SKOLNICK: “That’s exactly right. Especially in the '90s when I was kind of keeping a low profile. I had a few short-lived bands that I would bounce in and out of. There was a period of time, once the internet started taking off and everyone was getting connected online, where I could tell that there was just this… hostility… toward me because of what I was doing outside of Testament. I never let it affect me though. These days, however, there’s much more support out there for what I am doing with my career.“
What was your gear setup on the new album?
PETERSON: “I always use my black Les Paul with 81/85 EMGs, and I used both the American and Korean versions of my signature Dean Old Skull guitar. For solos I used this new Dean [USA Patents Pending ML Classic Black], which is a replica of a guitar they put out in the '70s. Strings are also very important to me. I’m with D’Addario, but I ended up going back to Ernie Ball. .010–.052 seems to work really well, even considering the downtuning.
“When Andy Sneap was mixing the record, I was like, 'Dude, the guitars are kinda… I don’t want to say generic… but kinda safe.' So I told him I want to use EVH, because I love the EVH guitar tone, and I have a 50-watt that I’m really digging right now. And he said, 'I’m gonna put it through the new [5150IIIS 100- watt head] Stealth.'
“The way to explain it is that it’s got this kind of saturated feel, but with a nice midrange. Almost like a '70s, hard-rock midrange where it cuts through, but it’s got this nice warmth. The EVH amps are just awesome, I love ’em.
“For effects, the only thing I would turn on once in a while was my MXR Micro Chorus – there’s no Chorus that competes with that. It’s like Frank Marino’s Chorus tone or Zakk Wylde’s – the Micro Chorus is just the shit. Randy Rhoads too – all those cats used the Micro Chorus. And my Vox Wah. I used a Theremin on this record too, which was something different for me.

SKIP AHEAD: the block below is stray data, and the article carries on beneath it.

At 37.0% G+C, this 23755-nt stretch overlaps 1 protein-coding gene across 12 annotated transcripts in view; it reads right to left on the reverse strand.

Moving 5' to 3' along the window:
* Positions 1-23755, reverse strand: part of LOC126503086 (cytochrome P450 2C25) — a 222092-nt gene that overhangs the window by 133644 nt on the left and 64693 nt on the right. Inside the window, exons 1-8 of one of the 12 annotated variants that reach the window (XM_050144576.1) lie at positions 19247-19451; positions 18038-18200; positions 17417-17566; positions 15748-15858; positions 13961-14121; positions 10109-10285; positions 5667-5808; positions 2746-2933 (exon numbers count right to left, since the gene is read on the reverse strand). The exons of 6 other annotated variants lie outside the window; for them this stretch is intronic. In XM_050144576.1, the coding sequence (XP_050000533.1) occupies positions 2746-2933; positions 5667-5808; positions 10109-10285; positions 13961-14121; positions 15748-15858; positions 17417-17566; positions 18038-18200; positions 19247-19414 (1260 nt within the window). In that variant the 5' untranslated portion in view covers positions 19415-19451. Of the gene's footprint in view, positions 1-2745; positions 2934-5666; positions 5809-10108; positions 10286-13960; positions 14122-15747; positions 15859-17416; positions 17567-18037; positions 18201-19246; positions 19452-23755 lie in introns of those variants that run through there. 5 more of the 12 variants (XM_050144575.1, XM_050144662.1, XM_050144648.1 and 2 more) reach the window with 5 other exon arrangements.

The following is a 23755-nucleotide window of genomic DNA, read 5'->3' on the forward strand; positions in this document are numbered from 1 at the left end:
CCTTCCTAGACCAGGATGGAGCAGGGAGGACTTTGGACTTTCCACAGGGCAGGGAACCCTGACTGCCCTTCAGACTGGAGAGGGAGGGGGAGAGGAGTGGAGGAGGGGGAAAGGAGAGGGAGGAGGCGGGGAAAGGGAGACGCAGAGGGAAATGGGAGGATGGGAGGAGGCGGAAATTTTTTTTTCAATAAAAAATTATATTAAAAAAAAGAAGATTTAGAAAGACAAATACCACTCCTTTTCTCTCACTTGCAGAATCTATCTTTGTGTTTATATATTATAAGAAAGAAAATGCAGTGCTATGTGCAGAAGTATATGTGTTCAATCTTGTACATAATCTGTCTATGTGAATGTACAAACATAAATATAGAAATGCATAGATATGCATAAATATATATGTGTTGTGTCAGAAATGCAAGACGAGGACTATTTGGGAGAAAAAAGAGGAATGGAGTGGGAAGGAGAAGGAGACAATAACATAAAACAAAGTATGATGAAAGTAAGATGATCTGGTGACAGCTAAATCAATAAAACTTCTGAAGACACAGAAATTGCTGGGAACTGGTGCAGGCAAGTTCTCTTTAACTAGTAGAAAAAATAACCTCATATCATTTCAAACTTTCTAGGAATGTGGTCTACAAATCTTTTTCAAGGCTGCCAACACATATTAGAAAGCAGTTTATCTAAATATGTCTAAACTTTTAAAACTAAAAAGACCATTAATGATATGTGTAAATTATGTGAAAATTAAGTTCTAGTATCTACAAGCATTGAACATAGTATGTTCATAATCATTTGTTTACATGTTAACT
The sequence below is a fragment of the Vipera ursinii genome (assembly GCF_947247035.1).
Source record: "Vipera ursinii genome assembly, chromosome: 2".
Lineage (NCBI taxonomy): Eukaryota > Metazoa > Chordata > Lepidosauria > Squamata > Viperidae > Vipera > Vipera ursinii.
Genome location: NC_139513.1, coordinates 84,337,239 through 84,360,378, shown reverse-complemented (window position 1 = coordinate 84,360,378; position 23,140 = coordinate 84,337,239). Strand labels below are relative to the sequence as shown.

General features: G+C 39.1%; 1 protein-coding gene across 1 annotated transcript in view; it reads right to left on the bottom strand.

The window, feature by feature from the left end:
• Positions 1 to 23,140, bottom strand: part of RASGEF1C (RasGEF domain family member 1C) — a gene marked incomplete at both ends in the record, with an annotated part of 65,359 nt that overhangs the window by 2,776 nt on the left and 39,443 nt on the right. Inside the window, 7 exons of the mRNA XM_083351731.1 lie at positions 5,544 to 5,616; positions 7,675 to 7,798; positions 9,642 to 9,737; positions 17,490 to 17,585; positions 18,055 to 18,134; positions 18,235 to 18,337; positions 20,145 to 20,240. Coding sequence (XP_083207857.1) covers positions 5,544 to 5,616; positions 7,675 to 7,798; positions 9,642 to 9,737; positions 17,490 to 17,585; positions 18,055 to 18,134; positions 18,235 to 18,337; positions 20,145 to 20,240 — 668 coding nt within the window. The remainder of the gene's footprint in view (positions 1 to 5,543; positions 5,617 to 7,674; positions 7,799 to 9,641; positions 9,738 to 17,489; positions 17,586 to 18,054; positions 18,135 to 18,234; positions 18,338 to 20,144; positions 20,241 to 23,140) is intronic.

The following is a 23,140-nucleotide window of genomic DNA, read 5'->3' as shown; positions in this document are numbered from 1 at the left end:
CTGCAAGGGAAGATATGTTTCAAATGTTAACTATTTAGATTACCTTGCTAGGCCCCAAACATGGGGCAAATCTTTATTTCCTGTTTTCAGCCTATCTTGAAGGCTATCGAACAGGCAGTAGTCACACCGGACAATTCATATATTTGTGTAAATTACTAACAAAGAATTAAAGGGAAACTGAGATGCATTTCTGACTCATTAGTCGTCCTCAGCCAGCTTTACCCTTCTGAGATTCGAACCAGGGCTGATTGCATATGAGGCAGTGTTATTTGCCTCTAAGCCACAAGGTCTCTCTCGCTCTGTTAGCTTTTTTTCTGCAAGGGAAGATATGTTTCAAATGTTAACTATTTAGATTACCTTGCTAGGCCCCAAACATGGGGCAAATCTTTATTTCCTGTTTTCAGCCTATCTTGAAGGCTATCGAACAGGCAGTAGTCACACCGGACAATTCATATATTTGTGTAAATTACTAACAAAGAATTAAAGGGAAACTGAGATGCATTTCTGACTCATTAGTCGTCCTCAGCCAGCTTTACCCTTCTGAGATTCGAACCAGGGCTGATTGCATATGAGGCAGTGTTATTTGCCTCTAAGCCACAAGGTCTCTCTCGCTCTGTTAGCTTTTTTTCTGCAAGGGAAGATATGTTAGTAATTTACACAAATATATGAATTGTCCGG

“It’s on the end of Night of the Witch – I was trying to get some creepy sounds for the fade-out. When Chuck first got the mix and heard it, he was like, 'What is that at the end? I don’t fucking like that.' He said it wasn’t creepy and was just real mad about the whole thing, and then he said he didn’t like the mix anymore. I think he was just having a bad day because everything just stayed the way it was. [Laughs]“
What was the inspiration for using the Theremin?
PETERSON: “It was Joe Bonamassa, and a song of his called The Ballad of John Henry. It’s one of his tuned-down, darker songs. He also did that song with his other band, Black Country Communion, and I actually like that version better. It’s a more hard rock version.
“So I really dug the Theremin, and I ended up buying one about five years ago, and I’ve just been having fun with it; it’s kind of like the go-to thing when my daughter has a sleepover and all the girls want to try it out.“
Alex, what was your main guitar on the new album?
SKOLNICK: “My Lemon Burst ESP Alex Skolnick model is pretty much my go-to instrument when I record with Testament. I haven’t changed my string type in a long time. I’ve been with D’Addario for many years and they’ve always worked well for me.
“When they came out with the NYXL line, that was exciting. I thought that that was a big development, and I can really feel the difference in those strings. So I’m still using those, gauges .011–.049.
“My first electric guitar when I was in high school was a Les Paul. But as I got more into technical playing and listening to players like Yngwie Malmsteen, who mainly plays a Strat, or Randy Rhoads with his Jackson, I started getting more into different guitars. The Les Paul just didn’t have a place in my life at that time. But as I got older and became more of an all-around player, I rediscovered the Les Paul.
“When I hooked up with ESP, which was maybe a few years after the Formation of Damnation album came out in 2008, I had been getting back into classic guitars, and they offered to make me an instrument that would be pretty much whatever I wanted.
“I wanted the tone of a classic Les Paul, but with more playability – something that would allow for more technical playing like an Ibanez or Jackson. And maybe my signature model doesn’t play that easily, but it’s not like a log either.
“Plus it’s not some rare, vintage instrument that I have to worry about. We’re not in a position where we can buy a seat for the instrument on a plane or fly a private jet.“
- Testament's new album, Titans of Creation, is out now (opens in new tab) via Nuclear Blast.